Take any two points \(A\) and \(B\) on the parabola \(y = x^2\).

Draw the line \(OC\) through the origin, parallel to \(AB\), cutting the parabola again at \(C\).

Let \(A\) have coordinates \((a,a^2)\), let \(B\) have coordinates \((b,b^2)\) and let \(C\) have coordinates \((c,c^2)\).

Prove that \(a+b = c\).

We know that

\(A=(a,a^2)\),

\(B=(b,b^2)\),

\(C=(c,c^2)\).

We can calculate the gradient of a straight line between two points \((x_1,y_1)\) and \((x_2,y_2)\) as \(\frac{y_1-y_2}{x_1-x_2}\).

So the gradient of line \(AB\) is equal to \(\frac{a^2-b^2}{a-b}=a+b\).

Also, the gradient of line \(OC\) is equal to \(\frac{0-c^2}{0-c}=c\).

However, we know from the question that these two lines are parallel. Two lines are parallel if and only if they have the same gradient, which means that we must have \(a+b=c\).

Imagine drawing another parallel line \(DE\), where \(D\) and \(E\) are two other points on the parabola. Extend the ideas of the previous result to prove that the midpoints of each of the three parallel lines lie on a straight line.

Now, suppose that we have two points \(D=(d,d^2)\) and \(E=(e,e^2)\) on the parabola making another line parallel to \(OC\).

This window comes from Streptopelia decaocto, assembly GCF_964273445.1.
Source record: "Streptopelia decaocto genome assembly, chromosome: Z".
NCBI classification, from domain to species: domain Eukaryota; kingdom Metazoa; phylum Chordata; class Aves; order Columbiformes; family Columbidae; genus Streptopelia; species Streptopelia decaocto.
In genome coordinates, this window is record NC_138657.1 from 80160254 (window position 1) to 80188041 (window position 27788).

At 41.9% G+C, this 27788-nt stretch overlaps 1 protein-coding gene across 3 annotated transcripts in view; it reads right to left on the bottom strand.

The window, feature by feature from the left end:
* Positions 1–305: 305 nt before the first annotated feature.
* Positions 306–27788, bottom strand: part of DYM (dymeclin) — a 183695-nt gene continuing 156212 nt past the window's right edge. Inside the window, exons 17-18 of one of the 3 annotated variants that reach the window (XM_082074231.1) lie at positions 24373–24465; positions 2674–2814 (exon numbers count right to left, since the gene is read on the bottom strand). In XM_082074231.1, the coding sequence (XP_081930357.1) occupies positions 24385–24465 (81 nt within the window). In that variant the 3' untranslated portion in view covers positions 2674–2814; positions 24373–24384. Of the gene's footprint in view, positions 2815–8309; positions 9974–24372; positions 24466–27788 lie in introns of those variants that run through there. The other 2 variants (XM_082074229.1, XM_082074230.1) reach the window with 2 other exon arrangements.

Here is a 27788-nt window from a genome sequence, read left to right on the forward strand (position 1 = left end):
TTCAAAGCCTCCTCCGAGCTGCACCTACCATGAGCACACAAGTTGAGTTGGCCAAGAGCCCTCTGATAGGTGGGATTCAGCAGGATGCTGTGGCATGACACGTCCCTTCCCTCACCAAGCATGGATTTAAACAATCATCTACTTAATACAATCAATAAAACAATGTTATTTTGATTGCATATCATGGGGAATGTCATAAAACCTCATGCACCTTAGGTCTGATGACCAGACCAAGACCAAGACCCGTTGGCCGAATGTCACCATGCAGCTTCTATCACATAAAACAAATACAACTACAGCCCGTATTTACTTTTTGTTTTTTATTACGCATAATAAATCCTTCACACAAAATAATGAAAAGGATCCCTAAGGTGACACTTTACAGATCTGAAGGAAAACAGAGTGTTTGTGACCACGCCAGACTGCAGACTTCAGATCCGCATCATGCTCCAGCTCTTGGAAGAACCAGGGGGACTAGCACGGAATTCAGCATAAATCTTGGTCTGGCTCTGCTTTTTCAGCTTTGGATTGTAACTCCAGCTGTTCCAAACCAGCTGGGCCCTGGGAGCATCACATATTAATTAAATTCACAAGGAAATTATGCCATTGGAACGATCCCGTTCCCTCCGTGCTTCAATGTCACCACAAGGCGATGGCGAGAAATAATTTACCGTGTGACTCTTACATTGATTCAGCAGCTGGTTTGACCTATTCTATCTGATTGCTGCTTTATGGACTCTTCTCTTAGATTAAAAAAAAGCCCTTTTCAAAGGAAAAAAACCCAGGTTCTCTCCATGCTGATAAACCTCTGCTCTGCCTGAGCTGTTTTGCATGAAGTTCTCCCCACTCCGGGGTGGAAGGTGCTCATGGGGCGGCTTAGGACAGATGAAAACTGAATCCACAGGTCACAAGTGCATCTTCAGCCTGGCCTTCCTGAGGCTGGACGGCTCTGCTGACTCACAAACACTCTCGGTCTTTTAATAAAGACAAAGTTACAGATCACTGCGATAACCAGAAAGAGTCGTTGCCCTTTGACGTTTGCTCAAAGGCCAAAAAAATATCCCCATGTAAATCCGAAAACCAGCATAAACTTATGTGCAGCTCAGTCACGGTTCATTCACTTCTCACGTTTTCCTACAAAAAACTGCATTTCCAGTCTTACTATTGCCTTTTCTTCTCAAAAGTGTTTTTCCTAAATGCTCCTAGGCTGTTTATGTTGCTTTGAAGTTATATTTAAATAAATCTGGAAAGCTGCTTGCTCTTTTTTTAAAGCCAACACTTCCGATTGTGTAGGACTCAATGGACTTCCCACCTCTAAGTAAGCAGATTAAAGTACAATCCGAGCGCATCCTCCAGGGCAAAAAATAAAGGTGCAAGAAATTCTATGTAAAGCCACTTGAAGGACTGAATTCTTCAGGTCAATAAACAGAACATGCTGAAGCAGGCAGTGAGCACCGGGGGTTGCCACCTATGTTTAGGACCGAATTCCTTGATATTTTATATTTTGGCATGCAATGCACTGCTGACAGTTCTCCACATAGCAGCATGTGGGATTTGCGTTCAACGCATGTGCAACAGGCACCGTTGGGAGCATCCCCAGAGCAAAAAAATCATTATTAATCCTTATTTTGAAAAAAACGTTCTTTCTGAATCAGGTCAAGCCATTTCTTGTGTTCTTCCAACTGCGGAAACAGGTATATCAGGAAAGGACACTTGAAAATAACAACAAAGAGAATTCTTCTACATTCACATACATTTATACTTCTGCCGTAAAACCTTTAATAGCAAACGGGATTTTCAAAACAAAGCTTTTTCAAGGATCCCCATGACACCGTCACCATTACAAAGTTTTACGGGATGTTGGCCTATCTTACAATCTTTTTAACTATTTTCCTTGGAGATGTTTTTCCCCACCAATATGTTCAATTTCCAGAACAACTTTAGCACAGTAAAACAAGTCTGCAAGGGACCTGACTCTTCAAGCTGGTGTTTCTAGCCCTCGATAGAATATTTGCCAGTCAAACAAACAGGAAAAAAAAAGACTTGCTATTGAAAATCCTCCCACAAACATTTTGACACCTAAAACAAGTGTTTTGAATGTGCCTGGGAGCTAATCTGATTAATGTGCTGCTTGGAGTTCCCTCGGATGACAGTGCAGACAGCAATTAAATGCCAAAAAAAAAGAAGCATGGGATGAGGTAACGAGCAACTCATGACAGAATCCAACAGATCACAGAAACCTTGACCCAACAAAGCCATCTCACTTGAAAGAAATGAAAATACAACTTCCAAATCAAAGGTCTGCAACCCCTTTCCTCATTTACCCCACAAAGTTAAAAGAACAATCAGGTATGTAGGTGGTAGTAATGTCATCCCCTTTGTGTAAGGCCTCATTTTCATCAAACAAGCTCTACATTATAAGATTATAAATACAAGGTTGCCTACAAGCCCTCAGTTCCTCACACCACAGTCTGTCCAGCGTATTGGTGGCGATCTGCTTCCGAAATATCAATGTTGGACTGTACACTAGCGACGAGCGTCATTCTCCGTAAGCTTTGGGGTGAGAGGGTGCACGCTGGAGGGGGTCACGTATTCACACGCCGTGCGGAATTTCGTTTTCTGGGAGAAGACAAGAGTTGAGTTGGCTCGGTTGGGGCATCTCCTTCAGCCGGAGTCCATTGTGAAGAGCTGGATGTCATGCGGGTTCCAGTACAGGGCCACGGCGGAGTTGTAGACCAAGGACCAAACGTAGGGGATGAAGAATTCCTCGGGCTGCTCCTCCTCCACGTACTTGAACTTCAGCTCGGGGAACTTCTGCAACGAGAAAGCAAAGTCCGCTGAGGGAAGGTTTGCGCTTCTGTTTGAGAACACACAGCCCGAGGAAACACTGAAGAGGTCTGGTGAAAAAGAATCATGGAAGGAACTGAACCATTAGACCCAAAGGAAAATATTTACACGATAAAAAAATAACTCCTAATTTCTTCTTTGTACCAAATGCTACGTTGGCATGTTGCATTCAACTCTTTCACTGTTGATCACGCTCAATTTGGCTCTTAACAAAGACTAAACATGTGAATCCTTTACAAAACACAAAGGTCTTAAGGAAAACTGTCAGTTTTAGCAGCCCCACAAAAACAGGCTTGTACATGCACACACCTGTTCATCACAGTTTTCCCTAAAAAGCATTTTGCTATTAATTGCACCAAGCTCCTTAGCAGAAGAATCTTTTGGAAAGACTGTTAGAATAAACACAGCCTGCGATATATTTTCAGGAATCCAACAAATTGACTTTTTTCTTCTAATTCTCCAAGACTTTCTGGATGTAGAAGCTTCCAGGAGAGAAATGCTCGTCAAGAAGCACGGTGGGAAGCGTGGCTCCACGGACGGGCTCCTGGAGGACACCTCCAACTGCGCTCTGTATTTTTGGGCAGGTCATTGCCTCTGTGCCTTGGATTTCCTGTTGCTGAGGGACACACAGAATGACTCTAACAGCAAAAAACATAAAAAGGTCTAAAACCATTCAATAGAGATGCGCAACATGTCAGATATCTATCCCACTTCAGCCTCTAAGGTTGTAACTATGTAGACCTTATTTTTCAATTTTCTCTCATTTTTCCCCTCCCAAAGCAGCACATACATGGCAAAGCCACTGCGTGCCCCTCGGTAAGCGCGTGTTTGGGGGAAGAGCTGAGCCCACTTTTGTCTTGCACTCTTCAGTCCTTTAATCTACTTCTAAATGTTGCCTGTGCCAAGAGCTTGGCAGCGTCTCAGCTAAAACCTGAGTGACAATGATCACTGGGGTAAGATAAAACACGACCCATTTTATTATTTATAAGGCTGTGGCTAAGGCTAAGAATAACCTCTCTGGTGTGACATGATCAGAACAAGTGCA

The gradient of line \(DE\) is equal to \(\frac{d^2-e^2}{d-e}=d+e\). As \(DE\) is parallel to \(OC\), we also have \(d+e=c\).

We can calculate the midpoint of a straight line between two points \((x_1,y_1)\) and \((x_2,y_2)\) as \((\frac{x_1+x_2}{2},\frac{y_1+y_2}{2})\).

So the midpoint of line \(OC\) is \[\left(\frac{0+c}{2},\frac{0+c^2}{2}\right) = \left(\frac{c}{2},\frac{c^2}{2}\right).\]

The midpoint of line \(AB\) is \[\left(\frac{a+b}{2},\frac{a^2+b^2}{2}\right) = \left(\frac{c}{2},\frac{a^2+b^2}{2}\right).\]

The midpoint of line \(DE\) is \[\left(\frac{d+e}{2},\frac{d^2+e^2}{2}\right) = \left(\frac{c}{2},\frac{d^2+e^2}{2}\right).\]

All three of these points have an \(x\)-coordinate of \(\frac{c}{2}\). This means that the line \(x=\frac{c}{2}\) passes through the midpoints of the lines \(OC\), \(AB\) and \(DE\).